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Essential Tools for Starting a Rails App in 2013 (petekeen.net)
69 points by zrail on Sept 16, 2013 | hide | past | favorite | 27 comments

I view Devise, CanCan and SimpleForm as unnecessary gems these days. Rails has better facilities for all the things those three gems provide. If you take a little time to create your own login or auth system you'll be much better off than inheriting the bloat that gems like CanCan and Devise add to your code base.

I could flip a coin on whether SimpleForm is still useful or not. I tend to find myself fighting with its method signatures so I don't really like it.

All in all, Rails has grown since these gems were created. Use the new facilities that Rails provides as well as some OO design to solve problems. It's much better than including fat gems like the three I mention above into your code base.

So you're better off rolling your own auth gem vs utilizing a popular gem that's been baked in thousands of production environments?

I agree that Devise is heavy and hard to extend but when we're considering such a fundamental like auth, you have to have a pretty good reason to deviate from the time tested popular choices.

Maybe you can write a lighter auth class, but can you write a more secure auth class? If devise has a vulnerability, there are tons of other sites out there "watching your back" and could report the vulnerability. If you roll your own, how are you going to aggressively audit its security?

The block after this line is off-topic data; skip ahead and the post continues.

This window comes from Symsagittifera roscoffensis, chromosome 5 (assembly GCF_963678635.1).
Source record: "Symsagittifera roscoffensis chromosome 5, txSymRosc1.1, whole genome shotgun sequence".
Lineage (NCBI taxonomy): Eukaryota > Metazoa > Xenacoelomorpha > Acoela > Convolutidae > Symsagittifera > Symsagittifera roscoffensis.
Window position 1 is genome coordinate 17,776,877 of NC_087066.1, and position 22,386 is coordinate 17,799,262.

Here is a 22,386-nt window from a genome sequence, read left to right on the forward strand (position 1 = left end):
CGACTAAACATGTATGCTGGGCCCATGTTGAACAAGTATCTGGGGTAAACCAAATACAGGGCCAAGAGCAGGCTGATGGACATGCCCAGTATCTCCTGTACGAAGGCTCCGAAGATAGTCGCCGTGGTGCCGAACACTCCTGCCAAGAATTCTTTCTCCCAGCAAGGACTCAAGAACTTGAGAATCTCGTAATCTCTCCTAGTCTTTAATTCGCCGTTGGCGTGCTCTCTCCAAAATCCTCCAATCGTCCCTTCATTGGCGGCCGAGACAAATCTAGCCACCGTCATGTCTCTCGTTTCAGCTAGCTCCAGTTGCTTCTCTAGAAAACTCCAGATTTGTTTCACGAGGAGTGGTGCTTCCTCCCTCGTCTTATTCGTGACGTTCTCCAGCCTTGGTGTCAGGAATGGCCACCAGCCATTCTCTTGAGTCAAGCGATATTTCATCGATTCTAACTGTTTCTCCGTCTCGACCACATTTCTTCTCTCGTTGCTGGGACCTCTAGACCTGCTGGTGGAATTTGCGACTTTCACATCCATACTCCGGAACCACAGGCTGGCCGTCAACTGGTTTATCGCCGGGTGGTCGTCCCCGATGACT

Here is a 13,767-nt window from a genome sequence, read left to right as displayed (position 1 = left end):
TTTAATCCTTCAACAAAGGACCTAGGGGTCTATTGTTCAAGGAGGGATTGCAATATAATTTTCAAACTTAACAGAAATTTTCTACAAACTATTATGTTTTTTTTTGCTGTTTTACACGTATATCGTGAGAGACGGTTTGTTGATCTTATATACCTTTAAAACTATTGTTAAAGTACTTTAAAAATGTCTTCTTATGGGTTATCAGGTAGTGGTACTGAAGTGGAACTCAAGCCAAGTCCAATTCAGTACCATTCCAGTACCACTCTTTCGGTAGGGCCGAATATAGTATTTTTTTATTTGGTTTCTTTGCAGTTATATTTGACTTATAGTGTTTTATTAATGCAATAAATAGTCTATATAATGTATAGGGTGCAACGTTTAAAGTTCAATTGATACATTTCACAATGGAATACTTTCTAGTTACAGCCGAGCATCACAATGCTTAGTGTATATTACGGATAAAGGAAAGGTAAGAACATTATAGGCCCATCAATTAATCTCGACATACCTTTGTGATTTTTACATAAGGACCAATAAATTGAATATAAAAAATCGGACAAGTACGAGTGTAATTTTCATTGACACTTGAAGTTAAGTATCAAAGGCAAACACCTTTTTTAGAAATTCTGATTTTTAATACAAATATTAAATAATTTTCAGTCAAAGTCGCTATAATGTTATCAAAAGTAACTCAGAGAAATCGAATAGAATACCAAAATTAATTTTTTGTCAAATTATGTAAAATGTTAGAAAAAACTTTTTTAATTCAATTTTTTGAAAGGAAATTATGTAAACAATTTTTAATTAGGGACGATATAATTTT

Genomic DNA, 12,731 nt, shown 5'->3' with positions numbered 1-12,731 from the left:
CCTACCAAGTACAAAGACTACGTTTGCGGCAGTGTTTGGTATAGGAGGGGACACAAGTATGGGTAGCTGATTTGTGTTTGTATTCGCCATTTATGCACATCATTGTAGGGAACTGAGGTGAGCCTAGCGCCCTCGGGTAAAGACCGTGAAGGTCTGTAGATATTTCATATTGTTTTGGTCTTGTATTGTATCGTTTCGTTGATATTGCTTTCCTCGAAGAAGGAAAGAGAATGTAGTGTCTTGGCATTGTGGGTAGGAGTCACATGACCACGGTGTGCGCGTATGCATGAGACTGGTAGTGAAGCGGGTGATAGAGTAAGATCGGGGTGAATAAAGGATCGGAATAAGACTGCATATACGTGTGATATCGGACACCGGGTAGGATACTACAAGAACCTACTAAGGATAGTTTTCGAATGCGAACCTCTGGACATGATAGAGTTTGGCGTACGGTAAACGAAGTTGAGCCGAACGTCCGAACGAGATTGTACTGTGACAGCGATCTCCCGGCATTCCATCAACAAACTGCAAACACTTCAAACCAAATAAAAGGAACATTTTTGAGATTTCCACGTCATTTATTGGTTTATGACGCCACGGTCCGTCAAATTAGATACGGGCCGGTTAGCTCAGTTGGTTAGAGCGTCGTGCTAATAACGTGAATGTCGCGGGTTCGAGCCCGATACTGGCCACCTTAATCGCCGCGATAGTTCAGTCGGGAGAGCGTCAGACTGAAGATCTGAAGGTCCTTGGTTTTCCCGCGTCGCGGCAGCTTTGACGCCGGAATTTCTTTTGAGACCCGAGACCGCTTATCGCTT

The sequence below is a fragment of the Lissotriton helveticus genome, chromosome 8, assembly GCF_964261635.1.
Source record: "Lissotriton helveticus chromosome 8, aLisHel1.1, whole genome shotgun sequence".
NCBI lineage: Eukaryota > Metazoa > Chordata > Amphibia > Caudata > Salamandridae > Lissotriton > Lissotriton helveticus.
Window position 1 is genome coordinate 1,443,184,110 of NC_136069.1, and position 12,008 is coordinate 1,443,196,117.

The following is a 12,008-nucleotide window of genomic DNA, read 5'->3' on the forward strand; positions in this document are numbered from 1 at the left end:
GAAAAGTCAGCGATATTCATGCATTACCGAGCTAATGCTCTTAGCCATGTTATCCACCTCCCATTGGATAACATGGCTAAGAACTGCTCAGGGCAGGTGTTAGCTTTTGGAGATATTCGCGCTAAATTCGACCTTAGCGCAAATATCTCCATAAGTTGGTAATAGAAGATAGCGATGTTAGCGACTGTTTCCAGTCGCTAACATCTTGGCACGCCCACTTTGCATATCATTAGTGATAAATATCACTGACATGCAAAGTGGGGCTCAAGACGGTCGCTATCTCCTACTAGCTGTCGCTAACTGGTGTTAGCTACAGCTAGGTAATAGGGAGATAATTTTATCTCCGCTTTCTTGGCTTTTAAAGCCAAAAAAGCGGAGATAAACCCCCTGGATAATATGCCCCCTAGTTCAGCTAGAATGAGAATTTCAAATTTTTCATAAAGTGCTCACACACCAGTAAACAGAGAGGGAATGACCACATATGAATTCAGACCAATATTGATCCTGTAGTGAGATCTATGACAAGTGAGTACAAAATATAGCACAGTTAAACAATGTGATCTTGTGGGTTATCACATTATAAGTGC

About 10 years ago, I remember a guy that interviewed that bragged that he wrote his own linked list class instead of using the one the STL used.

I was amazed and impressed at the time. Now that same statement would totally set off red flags and he'd be a non-hire (unless I could personally audit the code).

Maybe he provided more syntactic sugar so his implementation was easier to work with? And if that's the case, why not just build on top of the standard implementation? But if he claimed a performance increase, is that for the general case or for some specific case he was coding for?

Deviating from the standard library is a bold claim that has to be backed up by a code audit.

I think you're overstating the security value that Devise gives you. It's hardly more than Rails gives you out of the box. After all, Devise is for Rails and written in Ruby.

I think you're underestimating the power of utilizing a community built library.

(author here)

I guess I view Rails as a tool with which to get things done, and usually rolling my own login or auth system is not within scope of the work I want to get done. I'd rather just use something off the shelf and proceed with the itch I want to scratch. You also get the benefit of lots of eyes on that part of your code base, which means bugs get found and fixed more quickly.

My experience: it's incredibly easier to NOT use devise. I've wasted so much time reading and hacking devise source code, while the result is slower and more vulnerable than rolling my own. It does a simple job, but there are too much code to make it compatible with many rubies and operating systems and older versions of rails that I will never use.